In addition to the cloud video recording, a Nest Aware subscription also taps the cloud to teach the Nest Cam a few new tricks: it lets you set “Activity Zones” (letting you set up alerts when there’s motion in certain areas like, say, a door way), create timelapses and it can try to tell whether that thing moving around your living room is a person or just your dog.
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Business

Google tries to make Android more enterprise-friendly with new recommendation program


With so many Android devices out there to choose from, it’s not always easy to find one that’s enterprise-friendly. To help alleviate that problem, Google announced the Android Enterprise Recommended program today.

As the name implies, it’s designed to point enterprise IT departments at devices that Google has deemed to be enterprise-ready. This involves a number of criteria, including minimum hardware specifications for Android 7.0 + devices, support for bulk deployment and managed profiles and devices for a consistent application experience across deployed devices. The full list includes all of the minimum app and hardware specifications required to be included in the program.

Photo: Google

The program also requires that within 90 days of Google releasing them manufacturers make security updates available for at least three years. Ninety days feels a bit long if there is a serious vulnerability in the wild, but Google indicated this was not a fixed list and the company would update the requirements as needed over time.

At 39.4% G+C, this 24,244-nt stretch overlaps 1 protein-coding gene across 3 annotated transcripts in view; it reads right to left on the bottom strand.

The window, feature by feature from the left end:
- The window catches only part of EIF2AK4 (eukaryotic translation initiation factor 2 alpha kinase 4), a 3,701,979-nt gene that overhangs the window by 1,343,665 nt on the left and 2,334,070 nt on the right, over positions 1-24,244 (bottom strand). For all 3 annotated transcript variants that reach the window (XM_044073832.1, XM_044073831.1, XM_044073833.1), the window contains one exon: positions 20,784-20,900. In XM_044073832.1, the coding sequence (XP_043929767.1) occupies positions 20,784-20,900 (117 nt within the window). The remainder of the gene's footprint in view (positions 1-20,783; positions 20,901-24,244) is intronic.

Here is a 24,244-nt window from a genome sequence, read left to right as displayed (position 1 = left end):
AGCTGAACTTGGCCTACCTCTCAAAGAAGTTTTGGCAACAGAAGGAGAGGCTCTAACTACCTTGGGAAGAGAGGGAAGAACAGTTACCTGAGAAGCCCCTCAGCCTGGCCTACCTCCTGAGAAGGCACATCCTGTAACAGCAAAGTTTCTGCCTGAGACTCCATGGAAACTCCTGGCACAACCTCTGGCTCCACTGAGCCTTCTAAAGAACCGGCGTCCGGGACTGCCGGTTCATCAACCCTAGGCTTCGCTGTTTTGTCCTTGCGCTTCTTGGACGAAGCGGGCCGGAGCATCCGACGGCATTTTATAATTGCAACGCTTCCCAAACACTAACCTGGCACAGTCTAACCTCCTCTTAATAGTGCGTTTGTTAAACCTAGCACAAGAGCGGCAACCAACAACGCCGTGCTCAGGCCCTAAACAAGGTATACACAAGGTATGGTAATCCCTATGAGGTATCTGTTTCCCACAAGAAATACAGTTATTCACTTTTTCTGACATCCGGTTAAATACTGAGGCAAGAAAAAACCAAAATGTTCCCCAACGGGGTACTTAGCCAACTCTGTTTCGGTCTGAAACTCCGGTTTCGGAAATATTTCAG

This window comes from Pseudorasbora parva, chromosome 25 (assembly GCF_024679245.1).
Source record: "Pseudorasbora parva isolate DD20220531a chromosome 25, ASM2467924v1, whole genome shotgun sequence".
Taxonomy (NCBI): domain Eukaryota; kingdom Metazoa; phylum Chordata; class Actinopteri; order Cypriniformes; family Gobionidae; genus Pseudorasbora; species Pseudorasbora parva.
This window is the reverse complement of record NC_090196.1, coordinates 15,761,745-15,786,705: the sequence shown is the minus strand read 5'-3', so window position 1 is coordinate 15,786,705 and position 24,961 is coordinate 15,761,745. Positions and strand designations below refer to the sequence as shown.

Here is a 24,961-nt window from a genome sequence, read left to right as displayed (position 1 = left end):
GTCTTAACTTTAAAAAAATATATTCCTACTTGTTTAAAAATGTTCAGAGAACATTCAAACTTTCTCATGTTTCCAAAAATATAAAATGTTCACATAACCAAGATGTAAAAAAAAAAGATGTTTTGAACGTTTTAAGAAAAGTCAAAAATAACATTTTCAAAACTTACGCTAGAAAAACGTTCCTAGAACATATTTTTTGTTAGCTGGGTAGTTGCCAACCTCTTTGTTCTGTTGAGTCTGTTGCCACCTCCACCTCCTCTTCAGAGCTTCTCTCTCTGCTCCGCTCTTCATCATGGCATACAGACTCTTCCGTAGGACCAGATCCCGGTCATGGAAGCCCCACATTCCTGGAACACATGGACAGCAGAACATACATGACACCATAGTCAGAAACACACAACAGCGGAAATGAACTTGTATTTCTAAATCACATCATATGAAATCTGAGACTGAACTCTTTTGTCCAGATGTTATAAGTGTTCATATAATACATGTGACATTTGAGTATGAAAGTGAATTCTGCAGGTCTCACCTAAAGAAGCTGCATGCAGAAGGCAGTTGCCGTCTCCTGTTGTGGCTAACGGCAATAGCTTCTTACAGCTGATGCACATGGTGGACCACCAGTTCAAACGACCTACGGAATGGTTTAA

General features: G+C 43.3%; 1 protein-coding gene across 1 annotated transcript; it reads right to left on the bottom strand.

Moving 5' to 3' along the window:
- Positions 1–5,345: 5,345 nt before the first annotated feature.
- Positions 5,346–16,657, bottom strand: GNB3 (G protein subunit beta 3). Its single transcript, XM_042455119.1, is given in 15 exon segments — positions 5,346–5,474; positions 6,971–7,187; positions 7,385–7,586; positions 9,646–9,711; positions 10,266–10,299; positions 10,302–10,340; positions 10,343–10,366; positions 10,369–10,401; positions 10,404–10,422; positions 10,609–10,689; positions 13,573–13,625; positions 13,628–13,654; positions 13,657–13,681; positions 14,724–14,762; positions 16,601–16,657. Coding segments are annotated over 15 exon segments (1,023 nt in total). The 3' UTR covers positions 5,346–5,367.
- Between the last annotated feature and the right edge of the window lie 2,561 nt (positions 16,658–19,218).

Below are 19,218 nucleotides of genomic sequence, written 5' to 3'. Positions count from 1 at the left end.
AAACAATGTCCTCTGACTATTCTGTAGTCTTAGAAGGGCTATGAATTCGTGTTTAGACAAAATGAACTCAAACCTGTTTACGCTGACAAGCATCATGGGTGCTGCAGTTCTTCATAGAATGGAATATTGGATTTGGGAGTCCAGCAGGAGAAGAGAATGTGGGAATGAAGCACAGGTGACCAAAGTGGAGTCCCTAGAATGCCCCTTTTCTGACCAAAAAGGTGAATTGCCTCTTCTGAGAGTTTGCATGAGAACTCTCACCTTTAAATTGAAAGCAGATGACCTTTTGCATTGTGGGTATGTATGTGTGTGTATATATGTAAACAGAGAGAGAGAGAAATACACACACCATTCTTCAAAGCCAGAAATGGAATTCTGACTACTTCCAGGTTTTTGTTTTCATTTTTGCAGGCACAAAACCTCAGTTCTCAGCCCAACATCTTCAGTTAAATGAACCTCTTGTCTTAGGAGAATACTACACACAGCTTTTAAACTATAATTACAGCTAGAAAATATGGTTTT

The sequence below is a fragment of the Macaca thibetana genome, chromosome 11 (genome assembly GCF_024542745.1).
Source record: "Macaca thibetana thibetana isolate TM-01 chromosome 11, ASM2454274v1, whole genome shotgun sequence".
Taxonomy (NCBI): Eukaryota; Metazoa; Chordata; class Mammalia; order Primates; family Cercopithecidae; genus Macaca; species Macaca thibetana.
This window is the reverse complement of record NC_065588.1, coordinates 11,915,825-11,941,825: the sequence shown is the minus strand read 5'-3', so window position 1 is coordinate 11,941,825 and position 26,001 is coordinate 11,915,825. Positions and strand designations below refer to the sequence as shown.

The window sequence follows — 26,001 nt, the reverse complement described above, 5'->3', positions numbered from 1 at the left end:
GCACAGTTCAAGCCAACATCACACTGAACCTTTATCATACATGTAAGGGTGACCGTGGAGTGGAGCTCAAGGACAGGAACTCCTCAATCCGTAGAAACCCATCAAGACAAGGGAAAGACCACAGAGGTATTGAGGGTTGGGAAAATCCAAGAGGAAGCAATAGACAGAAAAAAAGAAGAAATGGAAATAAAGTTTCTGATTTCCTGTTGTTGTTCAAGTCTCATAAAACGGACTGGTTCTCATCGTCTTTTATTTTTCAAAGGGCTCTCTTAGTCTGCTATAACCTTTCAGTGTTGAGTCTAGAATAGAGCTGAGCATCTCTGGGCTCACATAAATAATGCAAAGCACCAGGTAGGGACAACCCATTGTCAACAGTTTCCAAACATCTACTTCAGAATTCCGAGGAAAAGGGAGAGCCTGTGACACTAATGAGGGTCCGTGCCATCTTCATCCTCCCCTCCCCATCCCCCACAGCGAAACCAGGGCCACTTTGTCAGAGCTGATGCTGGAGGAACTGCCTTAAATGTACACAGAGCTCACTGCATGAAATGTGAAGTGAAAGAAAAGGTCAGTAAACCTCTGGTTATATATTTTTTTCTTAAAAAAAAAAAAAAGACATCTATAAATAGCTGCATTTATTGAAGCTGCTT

As for the devices they are recommending, these include a broad range of usual suspects, such as BlackBerry KEYone and Motion; Google Pixel, Pixel XL, Pixel 2 and Pixel 2 XL (of course); Huawei Mate 10, Mate 10 Pro, P10, P10 Plus, P10 Lite and P smart; and LG V30 and G6, among others.

Conspicuously missing from this list is anything by Samsung, a company that has programs in place like Knox specifically designed for the enterprise. There are also no HTC phones, but to be fair, the company left the door open for more devices and additional partners to be added over time.

“You can expect more Android Enterprise Recommended devices to be added in the coming weeks and months. Throughout 2018, we will also be applying the Android Enterprise Recommended framework to additional partner types, including OEMs of ‘dedicated’ and rugged devices, mobile carriers, enterprise mobility management (EMM) providers and systems integrators,” Google director of Android Enterprise, David Still wrote in a company blog post announcing the program.

While fewer companies are probably still buying phones for their employees — those kind of programs tended to peak with the old stalwart BlackBerry devices in the days before “Bring Your Own Device” programs popped up — those who do and want to use Android need to have devices that they can manage and deploy in a consistent way. This program is designed to provide a minimum set of specifications to meet that.